Rep. Tulsi Gabbard, Bipartisan Coalition Reintroduce Native Hawaiian Housing Legislation
Washington, DC—Rep. Tulsi Gabbard (HI-02) today joined a bipartisan coalition of lawmakers in introducing the reauthorization of the Native American Housing Assistance and Self Determination Act (NAHASDA), which has empowered more than 1,400 low-income families in Hawaiʻi over the past two decades, along with native communities across the country. In addition to the introduction of the bill today in the House, U.S. Senator Tom Udall (D-NM) has also introduced companion language in the U.S. Senate.
“Reauthorizing NAHASDA is critical to fulfill our nation’s trust responsibility to Native Americans, Alaska Natives, and Native Hawaiians. Safe, secure, and affordable housing is essential to the wellbeing of our country’s native people which leads to better health, education, and economic outcomes that strengthen native communities,” said Congresswoman Tulsi Gabbard. “In Hawaiʻi, almost 30 percent of the homeless population is comprised of Native Hawaiians—a statistic that is far too high in the most prosperous country in the world. Reauthorizing NAHASDA provides needed financial support to native communities in Hawaiʻi and across the country. We must continue to fight for the programs that will improve housing and wellness resources for Native American, Alaska Native, and Native Hawaiian communities throughout the country.”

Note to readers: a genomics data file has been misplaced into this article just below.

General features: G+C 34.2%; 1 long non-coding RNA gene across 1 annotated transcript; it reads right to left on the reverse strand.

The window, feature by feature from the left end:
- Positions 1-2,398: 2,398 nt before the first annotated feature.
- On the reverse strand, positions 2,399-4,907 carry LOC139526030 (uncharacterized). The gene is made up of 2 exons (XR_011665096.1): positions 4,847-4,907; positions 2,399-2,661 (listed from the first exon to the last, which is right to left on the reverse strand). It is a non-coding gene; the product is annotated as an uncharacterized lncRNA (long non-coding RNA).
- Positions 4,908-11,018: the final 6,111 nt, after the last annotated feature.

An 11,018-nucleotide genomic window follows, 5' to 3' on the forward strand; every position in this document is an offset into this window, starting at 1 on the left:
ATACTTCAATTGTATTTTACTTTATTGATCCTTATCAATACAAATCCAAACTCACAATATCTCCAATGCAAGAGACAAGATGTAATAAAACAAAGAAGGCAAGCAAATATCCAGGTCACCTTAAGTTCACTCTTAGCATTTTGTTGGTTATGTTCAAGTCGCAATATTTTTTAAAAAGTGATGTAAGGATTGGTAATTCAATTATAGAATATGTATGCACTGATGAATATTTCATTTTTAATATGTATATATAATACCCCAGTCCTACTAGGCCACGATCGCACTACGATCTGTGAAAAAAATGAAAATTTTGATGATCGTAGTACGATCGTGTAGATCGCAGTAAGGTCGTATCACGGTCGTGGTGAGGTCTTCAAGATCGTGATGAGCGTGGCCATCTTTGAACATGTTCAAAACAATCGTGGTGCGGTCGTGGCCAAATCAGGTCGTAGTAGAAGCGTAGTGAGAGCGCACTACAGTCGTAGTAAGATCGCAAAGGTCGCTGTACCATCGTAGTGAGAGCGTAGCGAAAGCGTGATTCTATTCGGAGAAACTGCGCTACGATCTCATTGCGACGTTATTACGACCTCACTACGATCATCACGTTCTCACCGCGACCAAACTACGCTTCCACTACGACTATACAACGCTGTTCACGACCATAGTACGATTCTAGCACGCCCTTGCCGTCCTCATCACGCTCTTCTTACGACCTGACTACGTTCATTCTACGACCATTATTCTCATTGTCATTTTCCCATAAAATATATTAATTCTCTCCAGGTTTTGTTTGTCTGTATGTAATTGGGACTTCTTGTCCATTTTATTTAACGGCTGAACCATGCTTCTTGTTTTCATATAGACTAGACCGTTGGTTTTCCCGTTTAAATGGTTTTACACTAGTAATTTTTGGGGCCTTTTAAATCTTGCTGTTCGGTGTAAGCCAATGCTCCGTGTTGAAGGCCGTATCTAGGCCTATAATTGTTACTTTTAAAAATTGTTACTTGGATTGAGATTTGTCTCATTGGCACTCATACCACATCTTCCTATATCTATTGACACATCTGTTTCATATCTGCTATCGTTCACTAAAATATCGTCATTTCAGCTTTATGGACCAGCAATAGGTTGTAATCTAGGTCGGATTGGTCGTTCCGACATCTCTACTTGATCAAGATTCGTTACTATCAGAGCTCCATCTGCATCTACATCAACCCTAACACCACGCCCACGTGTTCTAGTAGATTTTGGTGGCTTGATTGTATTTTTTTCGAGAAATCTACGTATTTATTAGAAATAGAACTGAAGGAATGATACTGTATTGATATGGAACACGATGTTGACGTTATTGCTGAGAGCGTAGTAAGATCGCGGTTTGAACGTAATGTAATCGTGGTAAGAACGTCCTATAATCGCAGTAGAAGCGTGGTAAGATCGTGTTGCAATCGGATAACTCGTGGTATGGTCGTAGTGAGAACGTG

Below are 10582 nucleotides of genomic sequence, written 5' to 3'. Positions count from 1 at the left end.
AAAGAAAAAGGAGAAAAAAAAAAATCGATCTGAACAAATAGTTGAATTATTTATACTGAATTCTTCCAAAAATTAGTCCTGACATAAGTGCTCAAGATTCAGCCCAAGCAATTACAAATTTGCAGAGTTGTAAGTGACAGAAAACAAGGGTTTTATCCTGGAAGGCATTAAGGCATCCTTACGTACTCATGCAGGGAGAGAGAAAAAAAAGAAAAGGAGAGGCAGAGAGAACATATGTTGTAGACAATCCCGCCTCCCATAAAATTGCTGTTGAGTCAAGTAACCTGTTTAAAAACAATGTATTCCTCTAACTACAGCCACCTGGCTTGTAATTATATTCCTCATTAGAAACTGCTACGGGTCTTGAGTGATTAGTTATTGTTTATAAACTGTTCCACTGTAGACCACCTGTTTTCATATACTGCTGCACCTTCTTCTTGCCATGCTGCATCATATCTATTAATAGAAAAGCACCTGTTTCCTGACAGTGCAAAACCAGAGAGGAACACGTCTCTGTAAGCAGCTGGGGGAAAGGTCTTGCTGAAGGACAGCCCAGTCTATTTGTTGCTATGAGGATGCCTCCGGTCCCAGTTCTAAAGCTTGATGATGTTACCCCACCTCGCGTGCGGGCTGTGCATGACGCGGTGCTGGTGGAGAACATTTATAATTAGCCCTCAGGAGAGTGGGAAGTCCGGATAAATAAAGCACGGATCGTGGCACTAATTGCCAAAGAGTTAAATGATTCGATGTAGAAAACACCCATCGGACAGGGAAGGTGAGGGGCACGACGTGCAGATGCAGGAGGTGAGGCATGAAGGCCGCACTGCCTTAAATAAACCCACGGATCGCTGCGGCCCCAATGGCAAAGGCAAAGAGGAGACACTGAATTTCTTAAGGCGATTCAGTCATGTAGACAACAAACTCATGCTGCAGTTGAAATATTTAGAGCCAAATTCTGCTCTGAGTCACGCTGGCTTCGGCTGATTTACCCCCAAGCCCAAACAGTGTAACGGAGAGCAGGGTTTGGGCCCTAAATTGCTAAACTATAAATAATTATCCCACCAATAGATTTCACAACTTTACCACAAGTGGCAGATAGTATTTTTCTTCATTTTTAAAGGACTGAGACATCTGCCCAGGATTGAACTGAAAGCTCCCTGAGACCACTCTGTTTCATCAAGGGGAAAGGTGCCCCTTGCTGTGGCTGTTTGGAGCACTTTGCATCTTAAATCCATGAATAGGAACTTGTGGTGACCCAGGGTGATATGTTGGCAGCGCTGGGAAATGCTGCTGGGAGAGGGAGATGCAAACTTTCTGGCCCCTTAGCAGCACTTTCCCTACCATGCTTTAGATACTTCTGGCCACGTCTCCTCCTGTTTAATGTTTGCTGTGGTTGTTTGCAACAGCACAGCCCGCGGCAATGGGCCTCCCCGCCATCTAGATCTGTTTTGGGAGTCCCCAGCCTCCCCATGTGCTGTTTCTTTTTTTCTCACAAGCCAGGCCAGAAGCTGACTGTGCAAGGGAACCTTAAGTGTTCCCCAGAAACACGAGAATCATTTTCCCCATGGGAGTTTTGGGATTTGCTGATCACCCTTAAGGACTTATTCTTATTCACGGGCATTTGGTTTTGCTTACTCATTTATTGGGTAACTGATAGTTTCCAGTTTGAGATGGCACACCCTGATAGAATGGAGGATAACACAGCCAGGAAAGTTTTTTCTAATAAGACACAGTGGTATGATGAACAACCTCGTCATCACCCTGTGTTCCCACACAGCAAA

Background: NAHASDA was first established in 1996 with the consolidation of several separate assistance programs, provided by the Department of Housing and Urban Development, into a single block grant program. In 2000, NAHASDA was amended to add Title VIII – Housing Assistance for Native Hawaiians. The amendment adds similar programs for Native Hawaiians who reside on Hawaiian Home Lands to the NAHASDA legislation.
In Hawaiʻi, the Department of Hawaiian Home Lands (DHHL) is the sole recipient of the Native Hawaiian Housing Block Grant as provided for by the law. DHHL administers 203,000 acres of trust land; 99% of those lands are located in Hawai‘i’s Second Congressional District: from the southernmost tip of Hawai‘i Island to Kauaʻi and Niʻihau; it includes every Hawaiian Island, but excludes urban Honolulu.